265   Gordon Brown, Speech to the National Council of Voluntary Organisations, 3 September 2007. Back

266   Governance of Britain, para. 202. Back

267   Ev 121. Back

268   Belfast (Good Friday) Agreement 1998, p. 20, para. 4. Back

269   Ev 26. Back

270   Available at Back

271   Q 92. Back

272   Bill of Rights Forum Final Report: recommendations to the Northern Ireland Human Rights Commission on a Bill of Rights for Northern Ireland, 31 March 2008, p. 7. Back

273   Q 118. Back

274   Bill of Rights Forum Report, 31 March 2008. Back

275   Annex 3. Back

276   Ev 101-102 & 119, Qs 81-129. Back

277   Ev 102. Back

278   E.g. the Australian Capital Territory; and the states of Victoria, Tasmania, New South Wales and Western Australia. Back

279   Comprising Rhonda Galbally AO, renowned for her role in addressing disadvantage and her advocacy for people with disabilities, Andrew Gaze, basketballer and captain of the Sydney 2000 Olympic team, the Hon Professor Haddon Storey QC, a former Victorian Liberal Party Attorney General and Professor George Williams (Chair). Back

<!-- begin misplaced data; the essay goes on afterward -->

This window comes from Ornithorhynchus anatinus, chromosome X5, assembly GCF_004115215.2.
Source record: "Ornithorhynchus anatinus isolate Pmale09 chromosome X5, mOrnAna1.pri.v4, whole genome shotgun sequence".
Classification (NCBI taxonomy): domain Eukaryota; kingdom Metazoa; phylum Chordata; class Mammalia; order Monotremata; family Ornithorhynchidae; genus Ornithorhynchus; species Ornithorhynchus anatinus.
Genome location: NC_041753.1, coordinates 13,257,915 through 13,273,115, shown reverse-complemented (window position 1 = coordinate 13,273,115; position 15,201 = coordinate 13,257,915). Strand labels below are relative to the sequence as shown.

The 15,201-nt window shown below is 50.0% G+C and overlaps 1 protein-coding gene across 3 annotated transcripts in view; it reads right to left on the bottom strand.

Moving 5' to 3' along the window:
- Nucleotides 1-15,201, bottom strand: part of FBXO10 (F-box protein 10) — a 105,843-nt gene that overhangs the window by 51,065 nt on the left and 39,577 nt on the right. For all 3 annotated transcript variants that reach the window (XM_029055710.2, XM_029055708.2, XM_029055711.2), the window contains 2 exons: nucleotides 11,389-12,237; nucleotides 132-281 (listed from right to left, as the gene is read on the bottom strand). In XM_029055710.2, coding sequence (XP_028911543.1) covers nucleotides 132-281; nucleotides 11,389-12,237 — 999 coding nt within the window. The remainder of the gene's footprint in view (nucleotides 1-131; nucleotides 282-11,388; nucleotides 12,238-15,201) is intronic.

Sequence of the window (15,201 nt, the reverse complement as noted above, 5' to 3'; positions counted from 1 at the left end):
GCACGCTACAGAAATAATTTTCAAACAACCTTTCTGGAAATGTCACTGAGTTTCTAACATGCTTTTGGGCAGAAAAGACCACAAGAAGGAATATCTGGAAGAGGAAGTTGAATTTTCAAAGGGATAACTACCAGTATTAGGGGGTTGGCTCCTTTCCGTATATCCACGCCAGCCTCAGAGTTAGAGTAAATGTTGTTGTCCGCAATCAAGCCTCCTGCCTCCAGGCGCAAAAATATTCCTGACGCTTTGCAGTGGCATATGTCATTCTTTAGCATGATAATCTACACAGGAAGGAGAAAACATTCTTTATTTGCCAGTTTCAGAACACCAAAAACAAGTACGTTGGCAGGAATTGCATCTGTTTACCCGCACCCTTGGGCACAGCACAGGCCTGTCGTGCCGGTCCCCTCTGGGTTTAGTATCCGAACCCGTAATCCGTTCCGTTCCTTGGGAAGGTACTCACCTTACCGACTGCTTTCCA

280   Williams, p. 75. Back

281   Ibid., p. 75. Back

282   Ibid., p. 76. Back

283   A British Bill of Rights: Informing the Debate, November 2007, p. 94. Back

284   JUSTICE, A Bill of Rights for Britain: Discussion Paper, February 2007, p. 4. Back

285   Ev 99-100, 102, 136 & 145. Back

286   Ev 123. Back

287   Ev 177. Back

288   Q 148. Back

289   Q 278. Back

290   Ev 183. Back

291   Q 495. Back

292   Kick-starting a national debate on a Bill of Rights and Responsibilities, 5 March 2008. Back

293   Ev 179. Back

294   Q 82. Back

295   Ev 178. Back

296   Ev 116. Back

297   Ev 155. Back

298   Ev 176. Back

299   See para. 320 above for an example of deliberative engagement in Victoria. Back

300   Ev 178. Back

301   Ev 183. Back

302   National Consumer Council. Deliberative public engagement: nine principles, June 2008, p. 2. Back

303   Ev 155. Back

304   Q 278. Back

305   Q 495. Back

306   Ev 97. Back

307   Ev 178. Back

308   See para. 318 above. Back

309   A British Bill of Rights: Informing the Debate, p. 115. Back

310   Ev 178: "Cascading involved training just over 500 facilitators to go out into the community and talk about the Bill of Rights process." Back

311   Ev 178. Back

312   Ev 155. Back

313   Ev 183. Back

314   Q 499. Back

315   Ev 167. Back

316   Q 422. Back